The sound you may hear in the background is that of the goalposts of American punditry being moved up and down the field. Not so long ago the common wisdom held that Bush 43 was shredding our alliances with a swaggering unilateralism, refusing to acknowledge the complexities of the early 21st century world. Now, in the blink of the historical eye, Obama is being routinely maligned as professorial, an ineffective multilateralist (a damning combination, that) who is acting like a latter-day Lord Halifax, the British Foreign Secretary who was willing to entertain the possibility of talks with the Axis in 1940. From the perspective of as serious an observer as Charles Krauthammer, Obama’s foreign policy is a catalog of compounding weakness from Syria to Ukraine and beyond.
Yet Obama is choosing limited action in many spheres because he believes that more expansive action may create more problems than it would solve. He is a pragmatist who has always been depicted, particularly by his opponents, as an ideologue. Obama’s vision of U.S. power is much more in keeping with John Quincy Adams’ adage that we should not seek out monsters to destroy than with the muscular globalism of Bush’s second Inaugural Address, a speech that argued America’s overriding purpose was to end tyranny wherever it might flourish.
American foreign policy has proved most effective when it has found itself somewhere between Adams and Bush. In modern times, Franklin Roosevelt, John Kennedy, Ronald Reagan and George H.W. Bush tended to exercise national power in ways that balanced democratic idealism with political realism. Depending on the moment, they reached out or held back, projected power or kept the powder dry. The art of decision often—not always but often—benefits from a cautious weighing of the relative costs of action and inaction. Lord knows, we get things wrong—we have fought unwise wars, ignored the plights of persecuted peoples, sent contradictory signals—but by and large, generation in and generation out, we have, in British journalist and economist Walter Bagehot’s phrase, muddled through.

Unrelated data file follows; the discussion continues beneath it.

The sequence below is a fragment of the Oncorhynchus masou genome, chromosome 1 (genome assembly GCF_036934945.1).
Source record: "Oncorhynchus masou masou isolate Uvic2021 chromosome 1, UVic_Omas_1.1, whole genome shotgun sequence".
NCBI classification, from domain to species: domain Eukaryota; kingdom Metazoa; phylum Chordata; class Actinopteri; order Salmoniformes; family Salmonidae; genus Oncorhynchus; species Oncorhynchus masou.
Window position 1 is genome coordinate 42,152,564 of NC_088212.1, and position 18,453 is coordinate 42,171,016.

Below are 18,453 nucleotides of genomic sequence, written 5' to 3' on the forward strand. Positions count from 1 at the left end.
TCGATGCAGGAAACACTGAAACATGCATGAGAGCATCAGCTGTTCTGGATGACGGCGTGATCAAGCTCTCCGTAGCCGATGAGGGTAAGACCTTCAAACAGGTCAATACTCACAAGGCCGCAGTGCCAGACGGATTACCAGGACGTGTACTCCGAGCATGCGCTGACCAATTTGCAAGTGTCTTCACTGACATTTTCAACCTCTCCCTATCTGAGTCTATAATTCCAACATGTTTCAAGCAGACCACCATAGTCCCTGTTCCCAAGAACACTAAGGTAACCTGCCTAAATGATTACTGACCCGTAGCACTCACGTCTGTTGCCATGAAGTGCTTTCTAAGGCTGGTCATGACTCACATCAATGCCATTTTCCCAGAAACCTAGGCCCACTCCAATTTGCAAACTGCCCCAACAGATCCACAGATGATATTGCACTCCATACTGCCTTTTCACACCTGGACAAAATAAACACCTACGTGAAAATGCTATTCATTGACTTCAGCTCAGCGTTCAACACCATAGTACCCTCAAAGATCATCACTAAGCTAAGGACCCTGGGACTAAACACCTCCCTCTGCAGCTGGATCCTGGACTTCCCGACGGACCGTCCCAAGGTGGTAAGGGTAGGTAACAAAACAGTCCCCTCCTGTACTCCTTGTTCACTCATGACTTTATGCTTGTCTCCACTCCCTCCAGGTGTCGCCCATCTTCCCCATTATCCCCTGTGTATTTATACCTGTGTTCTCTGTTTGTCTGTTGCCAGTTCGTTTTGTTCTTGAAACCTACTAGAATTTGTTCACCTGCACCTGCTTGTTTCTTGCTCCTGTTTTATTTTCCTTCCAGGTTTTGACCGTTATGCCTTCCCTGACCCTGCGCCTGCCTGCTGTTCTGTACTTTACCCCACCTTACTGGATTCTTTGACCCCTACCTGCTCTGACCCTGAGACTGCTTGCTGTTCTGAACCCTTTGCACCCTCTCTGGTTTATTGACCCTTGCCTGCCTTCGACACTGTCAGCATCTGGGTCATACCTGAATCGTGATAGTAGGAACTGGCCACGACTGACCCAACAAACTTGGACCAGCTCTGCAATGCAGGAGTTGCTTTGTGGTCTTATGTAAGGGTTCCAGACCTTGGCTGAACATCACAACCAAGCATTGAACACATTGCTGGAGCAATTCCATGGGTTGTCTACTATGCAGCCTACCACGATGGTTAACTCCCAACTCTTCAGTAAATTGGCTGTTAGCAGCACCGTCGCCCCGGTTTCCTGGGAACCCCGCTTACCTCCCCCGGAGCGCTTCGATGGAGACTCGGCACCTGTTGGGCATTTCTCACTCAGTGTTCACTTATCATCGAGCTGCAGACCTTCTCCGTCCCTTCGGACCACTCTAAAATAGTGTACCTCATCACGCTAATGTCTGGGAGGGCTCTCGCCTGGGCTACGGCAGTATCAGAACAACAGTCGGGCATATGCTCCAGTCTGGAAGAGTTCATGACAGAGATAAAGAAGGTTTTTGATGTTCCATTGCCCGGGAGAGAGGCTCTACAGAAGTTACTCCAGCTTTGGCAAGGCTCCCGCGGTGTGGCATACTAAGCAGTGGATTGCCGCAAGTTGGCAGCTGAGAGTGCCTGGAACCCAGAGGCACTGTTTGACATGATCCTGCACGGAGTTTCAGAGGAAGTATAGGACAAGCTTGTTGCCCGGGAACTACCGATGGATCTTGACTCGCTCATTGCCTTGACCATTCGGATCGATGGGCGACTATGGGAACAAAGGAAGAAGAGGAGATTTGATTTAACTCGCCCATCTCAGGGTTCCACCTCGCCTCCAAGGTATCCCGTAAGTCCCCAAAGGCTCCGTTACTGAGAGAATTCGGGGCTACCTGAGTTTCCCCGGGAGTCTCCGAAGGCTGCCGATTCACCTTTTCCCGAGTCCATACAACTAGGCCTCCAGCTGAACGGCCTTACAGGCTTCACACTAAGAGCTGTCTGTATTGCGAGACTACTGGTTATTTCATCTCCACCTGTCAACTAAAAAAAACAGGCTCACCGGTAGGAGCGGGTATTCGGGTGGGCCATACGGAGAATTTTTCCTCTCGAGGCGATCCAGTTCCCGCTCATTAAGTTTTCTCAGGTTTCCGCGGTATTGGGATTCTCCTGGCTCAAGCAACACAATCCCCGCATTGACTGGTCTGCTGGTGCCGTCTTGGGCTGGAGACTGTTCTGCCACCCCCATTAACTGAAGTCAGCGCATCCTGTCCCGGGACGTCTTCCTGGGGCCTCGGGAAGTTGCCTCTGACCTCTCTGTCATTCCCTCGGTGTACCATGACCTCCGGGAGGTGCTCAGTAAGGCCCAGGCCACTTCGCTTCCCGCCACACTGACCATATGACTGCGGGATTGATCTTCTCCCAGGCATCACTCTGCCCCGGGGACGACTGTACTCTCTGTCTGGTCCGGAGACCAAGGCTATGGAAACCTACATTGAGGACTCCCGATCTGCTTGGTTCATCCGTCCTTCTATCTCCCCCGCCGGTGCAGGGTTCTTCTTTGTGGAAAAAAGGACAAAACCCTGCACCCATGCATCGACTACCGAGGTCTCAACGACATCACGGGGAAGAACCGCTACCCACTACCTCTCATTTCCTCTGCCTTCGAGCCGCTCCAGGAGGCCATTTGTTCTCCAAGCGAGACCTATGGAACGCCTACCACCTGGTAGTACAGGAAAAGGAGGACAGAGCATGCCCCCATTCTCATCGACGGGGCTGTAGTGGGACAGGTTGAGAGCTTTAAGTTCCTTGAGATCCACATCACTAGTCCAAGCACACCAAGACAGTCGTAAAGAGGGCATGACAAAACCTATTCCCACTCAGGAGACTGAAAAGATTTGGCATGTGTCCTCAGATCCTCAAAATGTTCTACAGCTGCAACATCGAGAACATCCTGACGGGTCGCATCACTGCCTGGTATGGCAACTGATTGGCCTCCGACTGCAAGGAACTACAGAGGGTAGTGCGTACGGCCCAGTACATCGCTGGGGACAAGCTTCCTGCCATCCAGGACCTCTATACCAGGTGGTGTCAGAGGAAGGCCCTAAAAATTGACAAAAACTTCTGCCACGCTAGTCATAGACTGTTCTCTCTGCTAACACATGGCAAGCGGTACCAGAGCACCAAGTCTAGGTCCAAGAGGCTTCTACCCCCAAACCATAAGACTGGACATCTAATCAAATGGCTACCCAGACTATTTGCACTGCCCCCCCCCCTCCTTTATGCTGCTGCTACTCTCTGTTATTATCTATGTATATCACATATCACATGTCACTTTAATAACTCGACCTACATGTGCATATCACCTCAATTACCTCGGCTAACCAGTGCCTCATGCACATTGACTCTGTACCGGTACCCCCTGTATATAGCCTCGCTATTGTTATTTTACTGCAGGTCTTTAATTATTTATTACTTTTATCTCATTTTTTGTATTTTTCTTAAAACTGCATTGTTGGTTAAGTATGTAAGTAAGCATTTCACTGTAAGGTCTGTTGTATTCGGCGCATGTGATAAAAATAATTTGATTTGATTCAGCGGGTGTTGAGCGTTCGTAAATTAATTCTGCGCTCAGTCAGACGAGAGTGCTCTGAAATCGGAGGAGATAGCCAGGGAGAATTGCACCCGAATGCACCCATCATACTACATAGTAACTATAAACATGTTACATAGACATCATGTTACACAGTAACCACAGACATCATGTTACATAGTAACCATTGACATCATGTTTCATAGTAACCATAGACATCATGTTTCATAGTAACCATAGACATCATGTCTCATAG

The question now is whether Obama is muddling through in the manner of his better predecessors or is at once withdrawn and weak. The fairest critique of recent events is that his drawing a “red line” in Syria and then deciding to say, in effect, “Never mind” was a mistake with serious consequences both there and in the wider world. Statecraft 101 teaches that you don’t issue ultimatums you aren’t determined to live up to. (Even Obama’s most fervent friends admit Syria was poorly handled.) Vladimir Putin’s expansionism is deeply troubling, and arming the Ukrainians with weapons more substantial than Meals Ready to Eat makes sense, but does Obama’s caution in the Russian crisis really rise to 1930s-level appeasement? Did Bush’s essential acquiescence in the invasion of Georgia make him a squish, or was it a rational decision based on a cost-benefit analysis of what America could effectively do?
Russia is a complicated problem—we oppose Putin on his drive for more territory but need him on Iran and Syria. The real issue comes down to sanctions, the stronger the better. “If America fails to act—and I’m not talking about deploying troops, but tough, smart sanctions—at times when we can act,” says Senator Bob Corker, the ranking Republican on the Foreign Relations Committee, then “we may be heading in a direction that makes a major conflict more likely, not less.”
Corker is a sensible man, and he’s right that there’s plenty to worry about. It is disproportionate, however, to think of Obama as an existential failure. And yet the criticism will never end. Reflecting on the vagaries of popular opinion, Thomas Jefferson wrote to a friend who was under public attack, “If you meant to escape malice you should have confined yourself within the sleepy line of regular duty.” Obama understands that, even if he--like Shakespeare's kings and Teddy White's presidents--doesn't like it.
In a preface to a series of lectures about White House decisionmaking that his adviser Theodore Sorensen published in 1963, Kennedy observed, “Every President must endure a gap between what he would like and what is possible.” As do we all.